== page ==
These early Warners thrillers are doubly gripping because of the unexpectedness of the social attitudes: a crook or bad girl might get forgiven, or not, a member of a minority group might be treated with humour or pathos or derision. When we see a black porter saying goodbye to his girlfriend on the platform, it seems like a rare moment of ethnic normality in an old Hollywood film. Then her new lover alights from the train as it chugs off. Is the movie saying this is what all black women are like? Possibly it is — but then, everybody else in the film is grafting and cheating too. The world of Warners’ precode movies is cheerfully amoral, impossibly energetic, and simultaneously dark and light.

Best joke is probably the snooty woman asking a Jewish news agent if he has a Town & Country. “I did, but they took it away from me three thousand years ago.” There’s quite a lot to unpack in a joke like that.

21 Responses to “Johnny Depot”

  1. How’s about “Dark Depot.”

  2. That’s got something… maybe an anthology series produced and presented by David Lynch. A sort of lost property office with many stories to tell…

  3. With cows and people in bunny suits wandering through every so often.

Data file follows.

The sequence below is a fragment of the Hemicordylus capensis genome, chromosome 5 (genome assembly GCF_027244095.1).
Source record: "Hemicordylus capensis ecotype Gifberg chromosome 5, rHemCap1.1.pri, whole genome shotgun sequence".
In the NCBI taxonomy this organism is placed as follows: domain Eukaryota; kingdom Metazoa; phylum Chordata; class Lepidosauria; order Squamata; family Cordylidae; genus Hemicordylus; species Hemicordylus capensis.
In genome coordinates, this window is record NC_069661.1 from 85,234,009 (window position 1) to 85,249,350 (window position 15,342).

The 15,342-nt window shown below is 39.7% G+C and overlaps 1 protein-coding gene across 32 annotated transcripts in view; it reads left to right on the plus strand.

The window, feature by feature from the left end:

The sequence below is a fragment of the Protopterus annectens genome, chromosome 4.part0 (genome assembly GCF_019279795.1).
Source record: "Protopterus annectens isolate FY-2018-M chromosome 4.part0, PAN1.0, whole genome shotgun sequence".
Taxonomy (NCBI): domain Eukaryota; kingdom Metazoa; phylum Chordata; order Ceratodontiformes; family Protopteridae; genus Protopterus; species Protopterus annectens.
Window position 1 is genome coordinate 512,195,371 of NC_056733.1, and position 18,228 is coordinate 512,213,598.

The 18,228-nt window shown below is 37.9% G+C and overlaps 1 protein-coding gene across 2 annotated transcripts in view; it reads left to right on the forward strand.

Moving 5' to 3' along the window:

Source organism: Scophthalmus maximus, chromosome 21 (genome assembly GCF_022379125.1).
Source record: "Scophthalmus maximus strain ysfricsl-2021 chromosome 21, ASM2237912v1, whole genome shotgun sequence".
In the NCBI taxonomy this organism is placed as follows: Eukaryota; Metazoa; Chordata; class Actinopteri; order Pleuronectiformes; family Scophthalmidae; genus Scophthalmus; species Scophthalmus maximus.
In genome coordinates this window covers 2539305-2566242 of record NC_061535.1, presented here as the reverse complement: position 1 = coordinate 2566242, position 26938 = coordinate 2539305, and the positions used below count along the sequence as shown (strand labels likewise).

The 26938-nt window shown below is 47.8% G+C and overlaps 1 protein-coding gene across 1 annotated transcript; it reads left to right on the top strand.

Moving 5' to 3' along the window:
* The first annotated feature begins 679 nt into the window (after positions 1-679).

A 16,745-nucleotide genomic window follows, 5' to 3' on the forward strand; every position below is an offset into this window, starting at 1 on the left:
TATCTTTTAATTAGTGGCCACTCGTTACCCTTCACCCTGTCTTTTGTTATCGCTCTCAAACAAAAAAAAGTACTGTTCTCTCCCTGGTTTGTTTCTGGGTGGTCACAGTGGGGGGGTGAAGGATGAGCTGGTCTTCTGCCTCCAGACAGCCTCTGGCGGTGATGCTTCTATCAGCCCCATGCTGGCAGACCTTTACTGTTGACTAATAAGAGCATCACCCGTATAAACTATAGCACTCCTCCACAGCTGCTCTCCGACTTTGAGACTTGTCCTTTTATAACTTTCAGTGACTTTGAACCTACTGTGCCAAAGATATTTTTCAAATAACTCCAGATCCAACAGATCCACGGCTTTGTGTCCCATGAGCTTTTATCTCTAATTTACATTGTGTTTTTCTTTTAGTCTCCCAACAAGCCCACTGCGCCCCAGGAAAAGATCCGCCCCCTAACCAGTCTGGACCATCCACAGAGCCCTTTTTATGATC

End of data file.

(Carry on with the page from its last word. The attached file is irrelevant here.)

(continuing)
4. Daniel Depot – there’s never been a biopic as far as I can tell, so why not jazz one up with the word that makes everything fizz? (By the way, I immediately started to look for a copy of this rather fine sounding film and there’s not one to be had for love nor money. Darn it all.)

  5. It’s funny you should bring up Daniel Depot, Duane, as my mind went to Danny Depot before reading your comment. Also, Despot Of The Depot, Derelicts Of The Depot, and Last Stop, The Depot could’ve all been worthy contenders in the pre-code era. That name, Guy Kibbee, it’s an odd one. Kibbee (not sure about the spelling) is a Lebanese food, consisting of ground meat mixed with grain. Not bad stuff, though it’s been a while since I’ve last had it.

  6. And Kibble is a cat food.

    I Googled Daniel Depot to see who he is, but I can’t find anything helpful. Is this a cunning play on Daniel Defoe? Defoe worked in Edinburgh as a secret agent, so I bet a biopic, or fictional bit of period James Bondery (entitled Cloak and Dagger?) could be trumped up.